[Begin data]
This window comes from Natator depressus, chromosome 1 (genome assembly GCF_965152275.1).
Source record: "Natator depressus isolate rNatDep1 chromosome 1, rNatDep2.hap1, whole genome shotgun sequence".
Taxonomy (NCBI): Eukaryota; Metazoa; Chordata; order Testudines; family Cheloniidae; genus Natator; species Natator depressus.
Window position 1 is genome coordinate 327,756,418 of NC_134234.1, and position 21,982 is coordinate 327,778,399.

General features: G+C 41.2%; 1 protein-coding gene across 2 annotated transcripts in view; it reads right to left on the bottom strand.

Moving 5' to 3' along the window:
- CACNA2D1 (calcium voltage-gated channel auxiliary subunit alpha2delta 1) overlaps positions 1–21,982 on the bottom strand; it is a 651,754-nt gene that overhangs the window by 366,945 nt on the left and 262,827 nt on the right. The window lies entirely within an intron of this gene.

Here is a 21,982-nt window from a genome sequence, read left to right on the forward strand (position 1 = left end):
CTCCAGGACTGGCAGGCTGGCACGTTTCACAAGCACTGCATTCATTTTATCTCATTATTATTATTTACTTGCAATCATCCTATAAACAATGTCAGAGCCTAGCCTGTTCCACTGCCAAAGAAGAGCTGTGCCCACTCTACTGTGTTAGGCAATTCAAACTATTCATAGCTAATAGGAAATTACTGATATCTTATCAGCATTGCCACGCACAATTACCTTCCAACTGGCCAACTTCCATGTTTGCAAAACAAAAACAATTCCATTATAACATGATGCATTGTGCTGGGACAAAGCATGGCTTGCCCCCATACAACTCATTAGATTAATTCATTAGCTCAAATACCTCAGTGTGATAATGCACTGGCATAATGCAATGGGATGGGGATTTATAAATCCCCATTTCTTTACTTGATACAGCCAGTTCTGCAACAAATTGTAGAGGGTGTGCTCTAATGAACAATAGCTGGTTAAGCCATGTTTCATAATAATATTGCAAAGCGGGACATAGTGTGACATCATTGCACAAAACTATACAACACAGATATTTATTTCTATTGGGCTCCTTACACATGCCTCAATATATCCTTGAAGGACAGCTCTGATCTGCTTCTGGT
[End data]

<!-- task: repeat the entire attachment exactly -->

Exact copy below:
This window comes from Natator depressus, chromosome 1 (genome assembly GCF_965152275.1).
Source record: "Natator depressus isolate rNatDep1 chromosome 1, rNatDep2.hap1, whole genome shotgun sequence".
Taxonomy (NCBI): Eukaryota; Metazoa; Chordata; order Testudines; family Cheloniidae; genus Natator; species Natator depressus.
Window position 1 is genome coordinate 327,756,418 of NC_134234.1, and position 21,982 is coordinate 327,778,399.

General features: G+C 41.2%; 1 protein-coding gene across 2 annotated transcripts in view; it reads right to left on the bottom strand.

Moving 5' to 3' along the window:
- CACNA2D1 (calcium voltage-gated channel auxiliary subunit alpha2delta 1) overlaps positions 1–21,982 on the bottom strand; it is a 651,754-nt gene that overhangs the window by 366,945 nt on the left and 262,827 nt on the right. The window lies entirely within an intron of this gene.

Here is a 21,982-nt window from a genome sequence, read left to right on the forward strand (position 1 = left end):
CTCCAGGACTGGCAGGCTGGCACGTTTCACAAGCACTGCATTCATTTTATCTCATTATTATTATTTACTTGCAATCATCCTATAAACAATGTCAGAGCCTAGCCTGTTCCACTGCCAAAGAAGAGCTGTGCCCACTCTACTGTGTTAGGCAATTCAAACTATTCATAGCTAATAGGAAATTACTGATATCTTATCAGCATTGCCACGCACAATTACCTTCCAACTGGCCAACTTCCATGTTTGCAAAACAAAAACAATTCCATTATAACATGATGCATTGTGCTGGGACAAAGCATGGCTTGCCCCCATACAACTCATTAGATTAATTCATTAGCTCAAATACCTCAGTGTGATAATGCACTGGCATAATGCAATGGGATGGGGATTTATAAATCCCCATTTCTTTACTTGATACAGCCAGTTCTGCAACAAATTGTAGAGGGTGTGCTCTAATGAACAATAGCTGGTTAAGCCATGTTTCATAATAATATTGCAAAGCGGGACATAGTGTGACATCATTGCACAAAACTATACAACACAGATATTTATTTCTATTGGGCTCCTTACACATGCCTCAATATATCCTTGAAGGACAGCTCTGATCTGCTTCTGGT